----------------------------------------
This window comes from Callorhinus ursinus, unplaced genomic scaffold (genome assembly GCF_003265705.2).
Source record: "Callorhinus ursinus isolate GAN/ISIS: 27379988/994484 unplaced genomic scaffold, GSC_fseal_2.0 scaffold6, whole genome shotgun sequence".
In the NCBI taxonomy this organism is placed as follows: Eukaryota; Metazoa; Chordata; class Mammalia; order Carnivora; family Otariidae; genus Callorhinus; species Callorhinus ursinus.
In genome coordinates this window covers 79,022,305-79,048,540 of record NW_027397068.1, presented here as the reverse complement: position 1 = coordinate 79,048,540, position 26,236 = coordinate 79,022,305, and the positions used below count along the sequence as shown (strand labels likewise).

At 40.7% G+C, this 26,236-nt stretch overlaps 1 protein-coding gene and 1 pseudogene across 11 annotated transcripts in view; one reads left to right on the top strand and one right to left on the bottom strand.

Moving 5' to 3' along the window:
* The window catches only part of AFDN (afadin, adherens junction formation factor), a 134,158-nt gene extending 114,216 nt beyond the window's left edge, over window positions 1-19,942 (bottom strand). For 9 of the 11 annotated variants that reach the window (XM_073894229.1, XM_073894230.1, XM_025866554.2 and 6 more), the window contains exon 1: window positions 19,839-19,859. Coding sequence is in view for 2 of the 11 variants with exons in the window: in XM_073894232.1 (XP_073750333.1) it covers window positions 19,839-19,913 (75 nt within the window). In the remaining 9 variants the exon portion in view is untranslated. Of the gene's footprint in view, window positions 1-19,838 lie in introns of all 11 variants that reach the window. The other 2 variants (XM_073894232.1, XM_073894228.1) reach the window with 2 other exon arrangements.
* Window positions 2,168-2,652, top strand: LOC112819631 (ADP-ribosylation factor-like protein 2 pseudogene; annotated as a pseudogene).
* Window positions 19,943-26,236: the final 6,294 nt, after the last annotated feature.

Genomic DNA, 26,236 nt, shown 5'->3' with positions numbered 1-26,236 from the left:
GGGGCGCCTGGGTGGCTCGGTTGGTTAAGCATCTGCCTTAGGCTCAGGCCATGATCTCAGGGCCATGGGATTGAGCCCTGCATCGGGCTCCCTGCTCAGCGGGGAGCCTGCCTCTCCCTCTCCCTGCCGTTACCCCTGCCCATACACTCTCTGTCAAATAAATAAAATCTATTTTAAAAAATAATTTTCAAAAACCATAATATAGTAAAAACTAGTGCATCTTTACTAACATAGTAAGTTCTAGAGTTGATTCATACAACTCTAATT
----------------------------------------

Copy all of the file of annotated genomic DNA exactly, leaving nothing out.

This window comes from Callorhinus ursinus, unplaced genomic scaffold (genome assembly GCF_003265705.2).
Source record: "Callorhinus ursinus isolate GAN/ISIS: 27379988/994484 unplaced genomic scaffold, GSC_fseal_2.0 scaffold6, whole genome shotgun sequence".
In the NCBI taxonomy this organism is placed as follows: Eukaryota; Metazoa; Chordata; class Mammalia; order Carnivora; family Otariidae; genus Callorhinus; species Callorhinus ursinus.
In genome coordinates this window covers 79,022,305-79,048,540 of record NW_027397068.1, presented here as the reverse complement: position 1 = coordinate 79,048,540, position 26,236 = coordinate 79,022,305, and the positions used below count along the sequence as shown (strand labels likewise).

At 40.7% G+C, this 26,236-nt stretch overlaps 1 protein-coding gene and 1 pseudogene across 11 annotated transcripts in view; one reads left to right on the top strand and one right to left on the bottom strand.

Moving 5' to 3' along the window:
* The window catches only part of AFDN (afadin, adherens junction formation factor), a 134,158-nt gene extending 114,216 nt beyond the window's left edge, over window positions 1-19,942 (bottom strand). For 9 of the 11 annotated variants that reach the window (XM_073894229.1, XM_073894230.1, XM_025866554.2 and 6 more), the window contains exon 1: window positions 19,839-19,859. Coding sequence is in view for 2 of the 11 variants with exons in the window: in XM_073894232.1 (XP_073750333.1) it covers window positions 19,839-19,913 (75 nt within the window). In the remaining 9 variants the exon portion in view is untranslated. Of the gene's footprint in view, window positions 1-19,838 lie in introns of all 11 variants that reach the window. The other 2 variants (XM_073894232.1, XM_073894228.1) reach the window with 2 other exon arrangements.
* Window positions 2,168-2,652, top strand: LOC112819631 (ADP-ribosylation factor-like protein 2 pseudogene; annotated as a pseudogene).
* Window positions 19,943-26,236: the final 6,294 nt, after the last annotated feature.

Genomic DNA, 26,236 nt, shown 5'->3' with positions numbered 1-26,236 from the left:
GGGGCGCCTGGGTGGCTCGGTTGGTTAAGCATCTGCCTTAGGCTCAGGCCATGATCTCAGGGCCATGGGATTGAGCCCTGCATCGGGCTCCCTGCTCAGCGGGGAGCCTGCCTCTCCCTCTCCCTGCCGTTACCCCTGCCCATACACTCTCTGTCAAATAAATAAAATCTATTTTAAAAAATAATTTTCAAAAACCATAATATAGTAAAAACTAGTGCATCTTTACTAACATAGTAAGTTCTAGAGTTGATTCATACAACTCTAATT